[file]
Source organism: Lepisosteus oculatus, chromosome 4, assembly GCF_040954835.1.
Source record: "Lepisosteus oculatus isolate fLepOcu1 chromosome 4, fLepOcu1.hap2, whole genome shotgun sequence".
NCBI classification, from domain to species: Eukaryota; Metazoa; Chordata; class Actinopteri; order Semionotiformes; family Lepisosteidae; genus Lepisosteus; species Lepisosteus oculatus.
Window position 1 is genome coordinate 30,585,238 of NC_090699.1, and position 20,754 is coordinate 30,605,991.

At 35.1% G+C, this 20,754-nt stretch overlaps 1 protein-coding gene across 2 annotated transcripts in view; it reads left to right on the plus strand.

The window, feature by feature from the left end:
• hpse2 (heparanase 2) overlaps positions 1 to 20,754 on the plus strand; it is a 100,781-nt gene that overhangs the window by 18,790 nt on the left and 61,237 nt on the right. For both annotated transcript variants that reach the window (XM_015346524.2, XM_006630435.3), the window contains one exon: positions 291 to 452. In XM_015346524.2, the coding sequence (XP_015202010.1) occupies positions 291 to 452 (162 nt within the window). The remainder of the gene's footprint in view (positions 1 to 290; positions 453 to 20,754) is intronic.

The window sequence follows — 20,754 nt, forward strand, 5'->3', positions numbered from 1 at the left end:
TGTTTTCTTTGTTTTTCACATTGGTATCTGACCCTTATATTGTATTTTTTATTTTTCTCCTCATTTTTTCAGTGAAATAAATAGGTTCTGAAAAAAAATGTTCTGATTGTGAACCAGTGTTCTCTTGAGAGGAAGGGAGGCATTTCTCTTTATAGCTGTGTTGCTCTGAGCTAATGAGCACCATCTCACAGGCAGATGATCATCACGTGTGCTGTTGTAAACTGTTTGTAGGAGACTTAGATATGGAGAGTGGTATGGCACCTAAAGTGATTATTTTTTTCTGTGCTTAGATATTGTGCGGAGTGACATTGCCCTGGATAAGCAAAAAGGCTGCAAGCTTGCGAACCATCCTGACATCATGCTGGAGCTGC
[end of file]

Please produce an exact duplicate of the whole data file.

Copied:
Source organism: Lepisosteus oculatus, chromosome 4, assembly GCF_040954835.1.
Source record: "Lepisosteus oculatus isolate fLepOcu1 chromosome 4, fLepOcu1.hap2, whole genome shotgun sequence".
NCBI classification, from domain to species: Eukaryota; Metazoa; Chordata; class Actinopteri; order Semionotiformes; family Lepisosteidae; genus Lepisosteus; species Lepisosteus oculatus.
Window position 1 is genome coordinate 30,585,238 of NC_090699.1, and position 20,754 is coordinate 30,605,991.

At 35.1% G+C, this 20,754-nt stretch overlaps 1 protein-coding gene across 2 annotated transcripts in view; it reads left to right on the plus strand.

The window, feature by feature from the left end:
• hpse2 (heparanase 2) overlaps positions 1 to 20,754 on the plus strand; it is a 100,781-nt gene that overhangs the window by 18,790 nt on the left and 61,237 nt on the right. For both annotated transcript variants that reach the window (XM_015346524.2, XM_006630435.3), the window contains one exon: positions 291 to 452. In XM_015346524.2, the coding sequence (XP_015202010.1) occupies positions 291 to 452 (162 nt within the window). The remainder of the gene's footprint in view (positions 1 to 290; positions 453 to 20,754) is intronic.

The window sequence follows — 20,754 nt, forward strand, 5'->3', positions numbered from 1 at the left end:
TGTTTTCTTTGTTTTTCACATTGGTATCTGACCCTTATATTGTATTTTTTATTTTTCTCCTCATTTTTTCAGTGAAATAAATAGGTTCTGAAAAAAAATGTTCTGATTGTGAACCAGTGTTCTCTTGAGAGGAAGGGAGGCATTTCTCTTTATAGCTGTGTTGCTCTGAGCTAATGAGCACCATCTCACAGGCAGATGATCATCACGTGTGCTGTTGTAAACTGTTTGTAGGAGACTTAGATATGGAGAGTGGTATGGCACCTAAAGTGATTATTTTTTTCTGTGCTTAGATATTGTGCGGAGTGACATTGCCCTGGATAAGCAAAAAGGCTGCAAGCTTGCGAACCATCCTGACATCATGCTGGAGCTGC